Black Book: Tech support from EHR vendors essential as many hospital clients vent frustrations
Electronic health record vendors that don't offer robust customer technical support services risk losing established clients and new customers, according to a new report from Black Book Market Research that found that one-third of hospitals surveyed are currently unhappy with their IT support.
More than 82 percent of hospitals say tech support, whether from the vendor itself or from an outsourced partnering firm, will be a leading competitive differentiator in 2016, according to Black Book.
Tech support outsourcing is expanding, the survey data shows, with 16 percent of hospital respondents outsourcing at least half of their IT support needs. By the end this year, some 35 percent of hospitals with more than 100 beds expect to increase spending on outsourced support by 100 percent.
"Enterprise tech support is a highly complex and niche area in healthcare, where specialists can make a big difference in client loyalty by catering from Level 1 to Level 4 product support to ensure all the provider's business goals are aligned with technology readiness," said Doug Brown, managing partner of Black Book, in a statement.
Vendors scoring highest among the four levels of technical support are Cerner, Allscripts, MEDITECH and McKesson, according to the report.
Cerner was the only vendor offering comprehensive four-level technical support with established clients among the 2,200 participants polled.
Other findings from Black Book: 61 percent of hospitals prefer their EHR provide direct, comprehensive tech support, and 79 percent of those employing third-party tech support are highly dissatisfied with the level of response and the quality of their services.
Perhaps unsurprisingly, overseas tech support centers scored the worst among healthcare providers with regard to EHR, health information exchange and analytics applications, with 97 percent of physician practices and 93 percent of hospitals saying they overwhelmingly prefer U.S.-based, American-English speaking representatives.
"EHR and HIS vendors cannot afford bad customer experiences, and with new revenue responsibilities, tech support organizations can't miss a beat to best serve established clients," said Brown.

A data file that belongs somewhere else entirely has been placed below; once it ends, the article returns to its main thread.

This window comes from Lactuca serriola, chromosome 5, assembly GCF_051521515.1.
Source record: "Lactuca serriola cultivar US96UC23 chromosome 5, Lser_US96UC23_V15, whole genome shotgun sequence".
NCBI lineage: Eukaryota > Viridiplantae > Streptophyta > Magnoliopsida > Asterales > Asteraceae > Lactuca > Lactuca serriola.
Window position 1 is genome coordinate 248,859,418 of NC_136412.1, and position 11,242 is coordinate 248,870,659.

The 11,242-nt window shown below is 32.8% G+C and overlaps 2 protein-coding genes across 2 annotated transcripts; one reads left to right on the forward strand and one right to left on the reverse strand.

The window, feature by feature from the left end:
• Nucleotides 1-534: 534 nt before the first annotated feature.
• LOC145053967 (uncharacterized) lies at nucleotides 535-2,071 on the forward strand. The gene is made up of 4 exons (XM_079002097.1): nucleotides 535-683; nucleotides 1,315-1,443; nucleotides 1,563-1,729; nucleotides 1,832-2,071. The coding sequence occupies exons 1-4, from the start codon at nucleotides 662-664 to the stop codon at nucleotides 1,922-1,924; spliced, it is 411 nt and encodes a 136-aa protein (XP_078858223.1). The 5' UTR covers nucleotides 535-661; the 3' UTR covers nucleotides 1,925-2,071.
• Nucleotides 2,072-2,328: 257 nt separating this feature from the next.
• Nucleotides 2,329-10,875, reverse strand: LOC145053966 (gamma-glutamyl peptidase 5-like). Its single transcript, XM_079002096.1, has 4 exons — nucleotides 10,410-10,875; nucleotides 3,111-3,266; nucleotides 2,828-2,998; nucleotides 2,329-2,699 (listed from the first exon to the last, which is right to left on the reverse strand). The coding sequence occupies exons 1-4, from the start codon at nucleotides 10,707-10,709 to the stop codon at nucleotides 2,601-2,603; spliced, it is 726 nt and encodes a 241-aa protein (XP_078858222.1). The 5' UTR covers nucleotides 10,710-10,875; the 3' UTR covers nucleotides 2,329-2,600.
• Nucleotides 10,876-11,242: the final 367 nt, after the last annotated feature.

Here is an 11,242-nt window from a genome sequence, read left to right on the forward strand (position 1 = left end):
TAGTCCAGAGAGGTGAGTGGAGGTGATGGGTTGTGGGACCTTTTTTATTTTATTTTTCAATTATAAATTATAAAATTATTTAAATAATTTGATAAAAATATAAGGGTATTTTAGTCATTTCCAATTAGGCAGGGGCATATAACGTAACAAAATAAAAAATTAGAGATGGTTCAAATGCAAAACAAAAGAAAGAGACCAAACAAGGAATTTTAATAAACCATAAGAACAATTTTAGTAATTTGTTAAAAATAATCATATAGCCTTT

According to Black Book, there are several trends to watch in the tech support space
For example, cloud apps can help EHR vendors offer a differentiated support service experience,enabling users get immediate help from within an application.
Physician practices are also demanding more live video support, according to Black Book, putting more emphasis on offering communications via video chat.
In 2016 and beyond, more tech centers will have to employ a high-accountability or ownership model, according to the report. But most EHRs are not set up for this passing the parts or the whole process to partner and third-party tech support firms.
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Social media can also play a major role. Patients and staff are increasingly venting complaints on their poor tech support experiences on social media. But more than two-thirds of health IT users don't believe their vendors monitor these channels often enough to respond to issues, according to Black Book.
Making sense of healthcare big data is a complicated task that demands strong technical support, Black Book said, which is driving the need for support for predictive analytics.
"The key question to providers has to be, is your outsourced tech support provider, equipped to deal with the industry changes, or better yet help your organization create a competitive advantage?" said Brown. "EHR vendors should be asking themselves the same thing about their tech support firm partners."